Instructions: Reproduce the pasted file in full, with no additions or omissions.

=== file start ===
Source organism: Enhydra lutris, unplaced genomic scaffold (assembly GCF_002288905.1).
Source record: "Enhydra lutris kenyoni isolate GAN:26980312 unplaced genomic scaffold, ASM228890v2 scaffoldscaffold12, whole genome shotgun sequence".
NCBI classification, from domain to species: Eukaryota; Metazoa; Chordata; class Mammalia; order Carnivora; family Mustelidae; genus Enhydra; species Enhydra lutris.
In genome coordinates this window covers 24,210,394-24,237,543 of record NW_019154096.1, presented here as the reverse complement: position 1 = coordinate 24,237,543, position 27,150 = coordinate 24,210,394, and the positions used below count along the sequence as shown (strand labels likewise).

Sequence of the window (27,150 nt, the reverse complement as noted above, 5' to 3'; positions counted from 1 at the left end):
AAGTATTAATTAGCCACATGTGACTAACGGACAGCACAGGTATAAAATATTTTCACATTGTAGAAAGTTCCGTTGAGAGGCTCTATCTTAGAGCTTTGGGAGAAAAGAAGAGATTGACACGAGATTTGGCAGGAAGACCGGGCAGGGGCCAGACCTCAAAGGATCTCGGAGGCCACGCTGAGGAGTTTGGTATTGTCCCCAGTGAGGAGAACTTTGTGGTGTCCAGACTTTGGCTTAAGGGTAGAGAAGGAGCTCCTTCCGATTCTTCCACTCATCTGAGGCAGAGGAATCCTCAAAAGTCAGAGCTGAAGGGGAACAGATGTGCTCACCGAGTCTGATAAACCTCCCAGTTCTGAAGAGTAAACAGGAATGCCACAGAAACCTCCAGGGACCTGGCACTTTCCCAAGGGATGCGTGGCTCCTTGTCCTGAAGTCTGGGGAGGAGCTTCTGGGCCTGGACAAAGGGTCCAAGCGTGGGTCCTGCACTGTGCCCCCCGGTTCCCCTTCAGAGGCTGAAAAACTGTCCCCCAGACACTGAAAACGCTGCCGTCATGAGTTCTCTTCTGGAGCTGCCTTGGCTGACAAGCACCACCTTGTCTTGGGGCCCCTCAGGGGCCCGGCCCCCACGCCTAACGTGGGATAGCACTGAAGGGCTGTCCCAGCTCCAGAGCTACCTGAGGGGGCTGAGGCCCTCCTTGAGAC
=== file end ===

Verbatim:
Source organism: Enhydra lutris, unplaced genomic scaffold (assembly GCF_002288905.1).
Source record: "Enhydra lutris kenyoni isolate GAN:26980312 unplaced genomic scaffold, ASM228890v2 scaffoldscaffold12, whole genome shotgun sequence".
NCBI classification, from domain to species: Eukaryota; Metazoa; Chordata; class Mammalia; order Carnivora; family Mustelidae; genus Enhydra; species Enhydra lutris.
In genome coordinates this window covers 24,210,394-24,237,543 of record NW_019154096.1, presented here as the reverse complement: position 1 = coordinate 24,237,543, position 27,150 = coordinate 24,210,394, and the positions used below count along the sequence as shown (strand labels likewise).

Sequence of the window (27,150 nt, the reverse complement as noted above, 5' to 3'; positions counted from 1 at the left end):
AAGTATTAATTAGCCACATGTGACTAACGGACAGCACAGGTATAAAATATTTTCACATTGTAGAAAGTTCCGTTGAGAGGCTCTATCTTAGAGCTTTGGGAGAAAAGAAGAGATTGACACGAGATTTGGCAGGAAGACCGGGCAGGGGCCAGACCTCAAAGGATCTCGGAGGCCACGCTGAGGAGTTTGGTATTGTCCCCAGTGAGGAGAACTTTGTGGTGTCCAGACTTTGGCTTAAGGGTAGAGAAGGAGCTCCTTCCGATTCTTCCACTCATCTGAGGCAGAGGAATCCTCAAAAGTCAGAGCTGAAGGGGAACAGATGTGCTCACCGAGTCTGATAAACCTCCCAGTTCTGAAGAGTAAACAGGAATGCCACAGAAACCTCCAGGGACCTGGCACTTTCCCAAGGGATGCGTGGCTCCTTGTCCTGAAGTCTGGGGAGGAGCTTCTGGGCCTGGACAAAGGGTCCAAGCGTGGGTCCTGCACTGTGCCCCCCGGTTCCCCTTCAGAGGCTGAAAAACTGTCCCCCAGACACTGAAAACGCTGCCGTCATGAGTTCTCTTCTGGAGCTGCCTTGGCTGACAAGCACCACCTTGTCTTGGGGCCCCTCAGGGGCCCGGCCCCCACGCCTAACGTGGGATAGCACTGAAGGGCTGTCCCAGCTCCAGAGCTACCTGAGGGGGCTGAGGCCCTCCTTGAGAC